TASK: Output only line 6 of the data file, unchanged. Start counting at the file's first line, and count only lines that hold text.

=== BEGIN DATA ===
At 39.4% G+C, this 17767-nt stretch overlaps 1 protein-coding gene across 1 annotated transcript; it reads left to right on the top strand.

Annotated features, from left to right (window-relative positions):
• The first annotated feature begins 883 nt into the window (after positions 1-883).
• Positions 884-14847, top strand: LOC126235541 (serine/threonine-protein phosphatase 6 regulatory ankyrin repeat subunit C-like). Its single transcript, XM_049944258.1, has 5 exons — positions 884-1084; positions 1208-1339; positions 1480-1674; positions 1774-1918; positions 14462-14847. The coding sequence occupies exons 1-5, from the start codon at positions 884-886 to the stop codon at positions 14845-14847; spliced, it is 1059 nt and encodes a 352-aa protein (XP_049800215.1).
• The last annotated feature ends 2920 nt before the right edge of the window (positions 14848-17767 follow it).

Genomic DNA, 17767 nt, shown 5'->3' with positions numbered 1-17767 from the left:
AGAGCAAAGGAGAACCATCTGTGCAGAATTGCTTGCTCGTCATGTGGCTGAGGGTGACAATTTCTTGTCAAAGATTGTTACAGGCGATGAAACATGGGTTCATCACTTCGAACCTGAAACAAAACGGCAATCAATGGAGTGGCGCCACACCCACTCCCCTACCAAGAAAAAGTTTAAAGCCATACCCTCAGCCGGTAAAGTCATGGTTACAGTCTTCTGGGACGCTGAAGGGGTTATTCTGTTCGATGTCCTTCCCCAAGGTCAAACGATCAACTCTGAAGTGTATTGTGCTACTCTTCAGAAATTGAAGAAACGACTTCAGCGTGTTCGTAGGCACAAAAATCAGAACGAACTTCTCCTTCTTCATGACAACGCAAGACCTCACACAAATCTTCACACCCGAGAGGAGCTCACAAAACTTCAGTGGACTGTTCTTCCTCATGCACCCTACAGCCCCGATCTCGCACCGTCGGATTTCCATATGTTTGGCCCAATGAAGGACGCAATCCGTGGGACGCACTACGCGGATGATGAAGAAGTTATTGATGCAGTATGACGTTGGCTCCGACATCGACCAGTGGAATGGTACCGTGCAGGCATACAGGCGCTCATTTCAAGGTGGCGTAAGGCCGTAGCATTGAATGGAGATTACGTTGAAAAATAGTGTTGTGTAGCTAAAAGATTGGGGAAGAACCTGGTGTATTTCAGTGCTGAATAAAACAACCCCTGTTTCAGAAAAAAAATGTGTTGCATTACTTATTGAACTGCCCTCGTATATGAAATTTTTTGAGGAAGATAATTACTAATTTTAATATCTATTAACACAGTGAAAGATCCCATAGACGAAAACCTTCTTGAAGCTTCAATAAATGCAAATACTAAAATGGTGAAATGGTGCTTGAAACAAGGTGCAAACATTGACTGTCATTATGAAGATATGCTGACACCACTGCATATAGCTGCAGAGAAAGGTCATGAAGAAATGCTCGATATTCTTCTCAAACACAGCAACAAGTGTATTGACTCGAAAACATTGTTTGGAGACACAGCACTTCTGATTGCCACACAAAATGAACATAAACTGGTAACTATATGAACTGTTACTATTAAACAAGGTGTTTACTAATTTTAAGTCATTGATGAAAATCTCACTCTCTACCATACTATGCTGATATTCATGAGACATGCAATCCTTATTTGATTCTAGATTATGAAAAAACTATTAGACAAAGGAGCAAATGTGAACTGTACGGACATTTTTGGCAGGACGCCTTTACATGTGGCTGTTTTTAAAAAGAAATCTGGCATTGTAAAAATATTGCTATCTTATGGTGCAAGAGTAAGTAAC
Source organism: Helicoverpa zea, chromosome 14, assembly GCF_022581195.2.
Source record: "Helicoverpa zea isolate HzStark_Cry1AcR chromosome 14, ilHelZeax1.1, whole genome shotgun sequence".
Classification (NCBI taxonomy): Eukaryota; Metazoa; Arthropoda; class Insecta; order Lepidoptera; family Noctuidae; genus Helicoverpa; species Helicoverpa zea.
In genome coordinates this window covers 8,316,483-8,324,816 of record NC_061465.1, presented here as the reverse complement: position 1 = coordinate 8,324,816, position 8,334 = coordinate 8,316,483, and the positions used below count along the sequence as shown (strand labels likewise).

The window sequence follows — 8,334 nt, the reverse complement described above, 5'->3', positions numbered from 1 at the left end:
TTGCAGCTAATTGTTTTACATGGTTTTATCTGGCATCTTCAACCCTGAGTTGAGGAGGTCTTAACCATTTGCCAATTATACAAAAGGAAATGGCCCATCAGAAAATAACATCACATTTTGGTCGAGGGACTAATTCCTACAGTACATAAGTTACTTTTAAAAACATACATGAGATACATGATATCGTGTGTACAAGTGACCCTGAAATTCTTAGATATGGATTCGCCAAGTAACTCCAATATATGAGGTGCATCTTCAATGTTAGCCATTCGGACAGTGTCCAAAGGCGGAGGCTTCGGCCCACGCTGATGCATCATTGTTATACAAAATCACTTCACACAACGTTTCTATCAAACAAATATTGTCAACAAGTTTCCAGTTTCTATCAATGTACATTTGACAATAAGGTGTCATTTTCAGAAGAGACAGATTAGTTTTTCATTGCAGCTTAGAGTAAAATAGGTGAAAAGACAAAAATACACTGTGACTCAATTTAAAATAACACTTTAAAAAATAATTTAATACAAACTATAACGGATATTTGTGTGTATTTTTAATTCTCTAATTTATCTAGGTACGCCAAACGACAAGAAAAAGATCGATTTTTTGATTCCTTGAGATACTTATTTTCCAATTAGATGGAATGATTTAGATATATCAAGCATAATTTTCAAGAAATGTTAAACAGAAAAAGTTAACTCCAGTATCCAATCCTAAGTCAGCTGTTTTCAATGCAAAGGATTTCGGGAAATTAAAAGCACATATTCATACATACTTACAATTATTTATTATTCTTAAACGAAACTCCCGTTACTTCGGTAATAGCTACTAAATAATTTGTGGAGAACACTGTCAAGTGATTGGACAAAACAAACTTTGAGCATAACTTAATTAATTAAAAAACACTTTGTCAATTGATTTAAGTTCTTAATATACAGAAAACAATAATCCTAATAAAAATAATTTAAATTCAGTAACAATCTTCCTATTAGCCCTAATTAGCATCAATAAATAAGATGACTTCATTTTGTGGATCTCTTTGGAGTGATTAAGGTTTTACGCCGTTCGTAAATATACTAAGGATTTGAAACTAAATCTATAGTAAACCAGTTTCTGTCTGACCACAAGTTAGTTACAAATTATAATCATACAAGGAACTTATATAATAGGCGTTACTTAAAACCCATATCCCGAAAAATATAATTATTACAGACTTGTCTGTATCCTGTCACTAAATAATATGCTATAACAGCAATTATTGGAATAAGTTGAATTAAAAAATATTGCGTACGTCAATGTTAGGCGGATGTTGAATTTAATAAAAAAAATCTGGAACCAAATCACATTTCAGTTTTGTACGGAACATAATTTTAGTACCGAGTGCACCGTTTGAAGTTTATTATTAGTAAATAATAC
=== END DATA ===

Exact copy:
Genomic DNA, 17767 nt, shown 5'->3' with positions numbered 1-17767 from the left: